Due to Baixa's one-way streets, we first have to drive away from Mohammed, north to Rua da Trindade, then circle around to Nova da Trindade and park at the intersection with Travessa Trindade. Sam accomplishes this in less than two minutes while, in our ears, Andy chronicles Mohammed's actions: shaking hands and saying good-bye to his Portuguese professor, counting out euros for the bill, and packing away his notebook. Then he walks south in the only direction we expect him to go, down Rua Serpa Pinto toward his hotel. Within a minute, he'll cross the opposite end of Travessa Trindade, a mere fifty meters from us. There's nothing else for us to do but put on our ski masks, sweat, and wait.

After thirty seconds, Andy says, "Go," and then we hear Fiona's lilting voice, no longer Jersey but posh English, saying, "Professor el-Malik! Is it really you?"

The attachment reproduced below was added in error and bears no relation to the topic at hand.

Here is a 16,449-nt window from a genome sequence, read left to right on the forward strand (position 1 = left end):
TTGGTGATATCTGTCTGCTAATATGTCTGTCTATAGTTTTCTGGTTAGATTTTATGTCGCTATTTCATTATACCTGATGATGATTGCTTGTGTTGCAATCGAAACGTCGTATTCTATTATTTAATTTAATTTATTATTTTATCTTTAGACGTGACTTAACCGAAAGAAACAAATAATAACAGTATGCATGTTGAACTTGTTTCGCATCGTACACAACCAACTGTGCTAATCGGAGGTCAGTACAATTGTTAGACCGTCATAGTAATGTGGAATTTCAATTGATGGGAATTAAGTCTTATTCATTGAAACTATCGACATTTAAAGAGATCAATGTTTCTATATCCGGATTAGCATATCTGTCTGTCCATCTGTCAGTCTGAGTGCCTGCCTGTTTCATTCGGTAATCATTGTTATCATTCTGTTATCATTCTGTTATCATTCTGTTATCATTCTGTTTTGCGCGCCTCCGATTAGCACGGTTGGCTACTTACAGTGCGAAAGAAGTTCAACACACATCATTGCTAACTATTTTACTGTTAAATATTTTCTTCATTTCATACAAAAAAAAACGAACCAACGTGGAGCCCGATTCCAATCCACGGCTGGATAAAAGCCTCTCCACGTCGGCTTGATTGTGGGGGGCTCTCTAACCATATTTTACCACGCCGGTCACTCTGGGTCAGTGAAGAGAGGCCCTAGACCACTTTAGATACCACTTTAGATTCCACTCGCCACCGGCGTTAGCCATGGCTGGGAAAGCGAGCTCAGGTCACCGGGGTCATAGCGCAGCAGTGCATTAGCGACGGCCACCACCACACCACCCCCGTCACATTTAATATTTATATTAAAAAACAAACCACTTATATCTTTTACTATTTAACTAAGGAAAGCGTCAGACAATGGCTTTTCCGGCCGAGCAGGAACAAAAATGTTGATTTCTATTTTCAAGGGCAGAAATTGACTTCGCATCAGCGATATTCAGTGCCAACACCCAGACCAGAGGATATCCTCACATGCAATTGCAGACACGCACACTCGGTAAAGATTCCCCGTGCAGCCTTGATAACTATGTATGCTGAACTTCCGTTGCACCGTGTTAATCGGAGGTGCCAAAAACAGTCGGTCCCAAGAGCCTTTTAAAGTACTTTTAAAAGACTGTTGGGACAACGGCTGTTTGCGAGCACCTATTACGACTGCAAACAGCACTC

"Uh, yes," he says. "I'm sorry, but I —"

"Sarah Bramble, Medieval Lit. Winter term. I won't pretend I was your brightest student, but you certainly made an impression. You're on vacation?"

"No," he says, and we can all hear that his voice has relaxed. "It's a research trip."

"Really? Do tell."


Excerpted from On the Lisbon Disaster by Olen Steinhauer. Copyright © 2014 Third State, Inc.. Excerpted by permission of St. Martin's Press.
All rights reserved. No part of this excerpt may be reproduced or reprinted without permission in writing from the publisher.